I always loved rock star names like Sting, Slash, and The Edge. I thought, How cool? These people get to just make up a name, a character, and keep their secret identity. Gordon Sumner and Sting. Clark Kent and Superman. As a kid, I would always brainstorm my rock star name. Thor? Atlas? So many choices. The more involved I became in music, the more I became fascinated with its history. How did it become a thing for all of these rockers to go by a name they made up? Well...let’s take a journey back to Harlem, back to Chicago, back to the Delta.
Memphis Minnie, who should receive her own article, is a fascinating artist. She is considered to be the most famous country blues singer of all time. A one-time sidewalk performer, Minnie was discovered at the age of 16 when she toured with the Ringling Bros. Circus from 1916-1920. By the time “When the Levee Breaks” was recorded, she was a seasoned veteran on the Delta blues circuit. The original recording of “When the Levee Breaks” features country blues singer Kansas James McCoy, her husband at the time, playing rhythm guitar and singing the verses. Minnie plays the lead guitar parts. The duo was signed to Columbia Records in 1929.
As the legend goes, Robert Plant had an extensive collection of American Blues records that he studied inside and out, including a number of Memphis Minnie’s, which resulted in Led Zeppelin creating their version for the multi-platinum IV album. The Led Zeppelin version of this song maintains many of the original lyrics and is credited to the members of the band and to Minnie.
“When the Levee Breaks” is an all-time classic rock anthem, but at its core, it is traditional blues. After what could be considered the greatest drum intro of all time, the song stays close to its roots in both form and expression. Written nearly 100 years ago, “When the Levee Breaks” is a cover song, a reimagining that tells the story of , the most destructive flood in the history of the United States. The story is sad, perhaps too sad to go into great detail, but the damage from this flood affected seven states and displaced more than 325,000 people. This area along the Mississippi River is referred to as the Delta, and this is where Delta Blues was born. Famous artists like Muddy Waters, Leadbelly, Memphis Minnie, and more made their names reflecting life in the South. These are the original rock stars.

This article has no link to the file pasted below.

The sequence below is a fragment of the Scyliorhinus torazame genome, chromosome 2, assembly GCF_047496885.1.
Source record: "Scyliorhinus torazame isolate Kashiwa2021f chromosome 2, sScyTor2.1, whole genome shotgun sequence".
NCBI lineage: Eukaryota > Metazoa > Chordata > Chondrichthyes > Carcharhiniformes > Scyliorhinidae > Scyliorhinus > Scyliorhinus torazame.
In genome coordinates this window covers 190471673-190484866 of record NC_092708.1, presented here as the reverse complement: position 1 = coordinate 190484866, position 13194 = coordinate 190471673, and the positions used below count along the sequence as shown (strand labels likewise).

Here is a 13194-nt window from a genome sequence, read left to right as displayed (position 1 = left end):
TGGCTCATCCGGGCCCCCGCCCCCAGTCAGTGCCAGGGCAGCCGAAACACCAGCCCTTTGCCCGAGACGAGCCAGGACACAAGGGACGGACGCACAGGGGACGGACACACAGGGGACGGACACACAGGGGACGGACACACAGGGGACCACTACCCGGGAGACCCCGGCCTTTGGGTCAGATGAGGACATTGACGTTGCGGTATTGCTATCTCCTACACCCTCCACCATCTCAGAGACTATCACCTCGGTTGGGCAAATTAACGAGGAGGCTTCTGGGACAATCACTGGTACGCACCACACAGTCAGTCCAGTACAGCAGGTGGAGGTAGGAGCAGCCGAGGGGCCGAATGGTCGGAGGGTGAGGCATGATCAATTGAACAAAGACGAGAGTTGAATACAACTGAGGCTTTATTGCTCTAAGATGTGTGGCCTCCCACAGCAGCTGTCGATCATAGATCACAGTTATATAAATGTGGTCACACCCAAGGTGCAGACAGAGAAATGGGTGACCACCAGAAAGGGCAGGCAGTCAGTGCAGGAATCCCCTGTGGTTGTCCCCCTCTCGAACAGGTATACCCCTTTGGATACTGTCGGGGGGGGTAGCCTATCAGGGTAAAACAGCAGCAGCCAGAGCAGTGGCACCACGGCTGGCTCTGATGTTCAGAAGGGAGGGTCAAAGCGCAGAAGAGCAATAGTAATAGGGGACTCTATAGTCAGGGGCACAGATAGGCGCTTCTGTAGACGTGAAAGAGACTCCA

"I works on the levee, mama both night and day, I works so hard, to keep the water away."
"I's a mean old levee, cause me to weep and moan, gonna leave my baby, and my happy home."
When the flood waters began to recede in June 1927, these artists no longer had homes to go to or any way to make a living. They joined the Great Migration with over 200,000 African Americans from the region, relocating to cities in the north, including Chicago and New York.
The song references Chicago, saying, “Thinkin' 'bout me baby and my happy home, Going to Chicago, Going to Chicago.”
In Chicago we see blues develop into a new, more uptempo shuffle style we now call Chicago Blues. Artists like Otis Rush, Little Walker, Bo Diddley, and Howlin Wolf laid the groundwork for American Rock n Roll during this period of time. Elvis Presley, The Beatles, The Rolling Stones, The Beach Boys, Led Zeppelin, The Who, Cream, and every other British and American icon from the 50s and 60s idolized Chicago and Delta bluesmen. When reading biographies and watching interviews, the consistent theme is reverence. To really see this in action, watch the concert film Hail! Hail! Rock ‘N’ Roll, which showcases a concert celebrating Chuck Berry’s 60th Birthday. Keith Richards, Eric Clapton, and more are clearly starstruck in the presence of their idols.
And New York? Well, the Delta Blues and Dixieland Jazz developed into Swing that swept the nation as part of what we now know as the Harlem Renaissance. Duke Ellington, Count Basie, and Fats Waller became international sensations, making America—specifically New York City—the artistic center of the world.
Inside of every big story is a small story. Behind every rock star name is a regular person planning extraordinary things. It is hard to look beyond the story of the moment, but history reminds us that there is always a bigger story being written. In 1927, the headlines reflected devastation from an unprecedented event and the social unrest of people who had had enough. Who would have thought then that the greatest flood in American history would be the catalyst for movements that would eventually bring the world more beauty, freedom, and prosperity than could have been previously imagined? The levee has broken again, but this time it’s not water. We’re once again seeing a flood of change in our society. Hopefully this, too, will be for the better.